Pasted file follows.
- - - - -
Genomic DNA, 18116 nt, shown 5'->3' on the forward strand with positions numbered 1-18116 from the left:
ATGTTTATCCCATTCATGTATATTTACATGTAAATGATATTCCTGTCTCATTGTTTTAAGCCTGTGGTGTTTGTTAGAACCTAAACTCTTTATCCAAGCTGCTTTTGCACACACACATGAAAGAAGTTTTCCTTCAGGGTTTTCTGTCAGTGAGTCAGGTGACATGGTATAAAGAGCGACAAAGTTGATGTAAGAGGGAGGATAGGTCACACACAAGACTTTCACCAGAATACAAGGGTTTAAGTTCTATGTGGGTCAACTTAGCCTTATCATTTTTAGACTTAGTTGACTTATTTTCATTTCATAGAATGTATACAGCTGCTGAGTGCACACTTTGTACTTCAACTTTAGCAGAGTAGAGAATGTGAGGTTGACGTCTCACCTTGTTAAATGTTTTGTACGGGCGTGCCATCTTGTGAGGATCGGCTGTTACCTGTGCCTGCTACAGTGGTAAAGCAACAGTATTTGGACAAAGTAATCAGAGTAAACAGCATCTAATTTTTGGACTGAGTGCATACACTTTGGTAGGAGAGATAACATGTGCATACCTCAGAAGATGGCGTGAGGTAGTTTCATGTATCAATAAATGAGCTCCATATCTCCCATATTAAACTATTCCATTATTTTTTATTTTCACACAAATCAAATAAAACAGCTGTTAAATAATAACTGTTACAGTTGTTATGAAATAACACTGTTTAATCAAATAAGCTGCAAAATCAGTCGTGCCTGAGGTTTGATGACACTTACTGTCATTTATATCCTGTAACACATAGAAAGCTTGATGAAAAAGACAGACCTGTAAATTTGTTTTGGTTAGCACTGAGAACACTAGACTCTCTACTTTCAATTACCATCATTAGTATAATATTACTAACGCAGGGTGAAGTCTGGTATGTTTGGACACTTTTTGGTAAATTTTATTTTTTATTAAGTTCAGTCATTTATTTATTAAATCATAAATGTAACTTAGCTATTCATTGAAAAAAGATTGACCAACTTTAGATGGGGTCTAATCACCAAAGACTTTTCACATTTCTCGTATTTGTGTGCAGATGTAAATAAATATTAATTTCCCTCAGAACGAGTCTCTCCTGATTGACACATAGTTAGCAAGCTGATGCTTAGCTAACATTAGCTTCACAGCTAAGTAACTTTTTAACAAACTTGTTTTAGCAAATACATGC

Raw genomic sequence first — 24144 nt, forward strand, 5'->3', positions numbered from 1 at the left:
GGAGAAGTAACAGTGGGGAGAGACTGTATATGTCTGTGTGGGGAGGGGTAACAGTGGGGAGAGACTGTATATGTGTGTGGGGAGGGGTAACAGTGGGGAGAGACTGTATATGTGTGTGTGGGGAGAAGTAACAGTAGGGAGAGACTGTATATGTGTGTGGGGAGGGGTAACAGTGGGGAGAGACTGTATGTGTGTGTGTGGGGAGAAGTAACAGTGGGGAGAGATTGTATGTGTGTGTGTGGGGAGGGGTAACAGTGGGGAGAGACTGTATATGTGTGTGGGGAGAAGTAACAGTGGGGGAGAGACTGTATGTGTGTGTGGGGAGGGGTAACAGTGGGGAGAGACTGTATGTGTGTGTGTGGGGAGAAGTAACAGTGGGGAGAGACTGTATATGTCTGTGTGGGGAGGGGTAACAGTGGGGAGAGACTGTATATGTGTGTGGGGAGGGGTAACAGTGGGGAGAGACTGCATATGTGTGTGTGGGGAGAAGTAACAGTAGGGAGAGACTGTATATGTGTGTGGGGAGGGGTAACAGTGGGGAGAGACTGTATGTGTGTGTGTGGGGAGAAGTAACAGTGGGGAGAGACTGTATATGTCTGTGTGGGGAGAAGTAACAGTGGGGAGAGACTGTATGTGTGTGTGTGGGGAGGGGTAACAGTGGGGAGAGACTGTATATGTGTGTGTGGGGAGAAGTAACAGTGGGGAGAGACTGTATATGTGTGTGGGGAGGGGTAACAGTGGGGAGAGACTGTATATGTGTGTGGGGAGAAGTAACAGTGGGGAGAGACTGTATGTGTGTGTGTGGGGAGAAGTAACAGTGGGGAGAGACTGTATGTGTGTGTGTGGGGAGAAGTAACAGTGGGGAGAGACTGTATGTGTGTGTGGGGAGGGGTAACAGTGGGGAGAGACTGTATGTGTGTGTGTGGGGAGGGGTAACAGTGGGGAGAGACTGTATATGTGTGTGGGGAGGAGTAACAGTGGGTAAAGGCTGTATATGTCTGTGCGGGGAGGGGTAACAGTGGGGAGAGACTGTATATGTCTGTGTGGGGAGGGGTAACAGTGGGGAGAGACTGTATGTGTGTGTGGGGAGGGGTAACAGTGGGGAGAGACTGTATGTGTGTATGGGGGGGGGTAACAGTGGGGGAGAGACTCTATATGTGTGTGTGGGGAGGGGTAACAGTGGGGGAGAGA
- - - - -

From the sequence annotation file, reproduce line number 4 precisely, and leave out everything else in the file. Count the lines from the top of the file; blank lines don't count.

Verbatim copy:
GGAGAAGTAACAGTGGGGAGAGACTGTATATGTCTGTGTGGGGAGGGGTAACAGTGGGGAGAGACTGTATATGTGTGTGGGGAGGGGTAACAGTGGGGAGAGACTGTATATGTGTGTGTGGGGAGAAGTAACAGTAGGGAGAGACTGTATATGTGTGTGGGGAGGGGTAACAGTGGGGAGAGACTGTATGTGTGTGTGTGGGGAGAAGTAACAGTGGGGAGAGATTGTATGTGTGTGTGTGGGGAGGGGTAACAGTGGGGAGAGACTGTATATGTGTGTGGGGAGAAGTAACAGTGGGGGAGAGACTGTATGTGTGTGTGGGGAGGGGTAACAGTGGGGAGAGACTGTATGTGTGTGTGTGGGGAGAAGTAACAGTGGGGAGAGACTGTATATGTCTGTGTGGGGAGGGGTAACAGTGGGGAGAGACTGTATATGTGTGTGGGGAGGGGTAACAGTGGGGAGAGACTGCATATGTGTGTGTGGGGAGAAGTAACAGTAGGGAGAGACTGTATATGTGTGTGGGGAGGGGTAACAGTGGGGAGAGACTGTATGTGTGTGTGTGGGGAGAAGTAACAGTGGGGAGAGACTGTATATGTCTGTGTGGGGAGAAGTAACAGTGGGGAGAGACTGTATGTGTGTGTGTGGGGAGGGGTAACAGTGGGGAGAGACTGTATATGTGTGTGTGGGGAGAAGTAACAGTGGGGAGAGACTGTATATGTGTGTGGGGAGGGGTAACAGTGGGGAGAGACTGTATATGTGTGTGGGGAGAAGTAACAGTGGGGAGAGACTGTATGTGTGTGTGTGGGGAGAAGTAACAGTGGGGAGAGACTGTATGTGTGTGTGTGGGGAGAAGTAACAGTGGGGAGAGACTGTATGTGTGTGTGGGGAGGGGTAACAGTGGGGAGAGACTGTATGTGTGTGTGTGGGGAGGGGTAACAGTGGGGAGAGACTGTATATGTGTGTGGGGAGGAGTAACAGTGGGTAAAGGCTGTATATGTCTGTGCGGGGAGGGGTAACAGTGGGGAGAGACTGTATATGTCTGTGTGGGGAGGGGTAACAGTGGGGAGAGACTGTATGTGTGTGTGGGGAGGGGTAACAGTGGGGAGAGACTGTATGTGTGTATGGGGGGGGGTAACAGTGGGGGAGAGACTCTATATGTGTGTGTGGGGAGGGGTAACAGTGGGGGAGAGA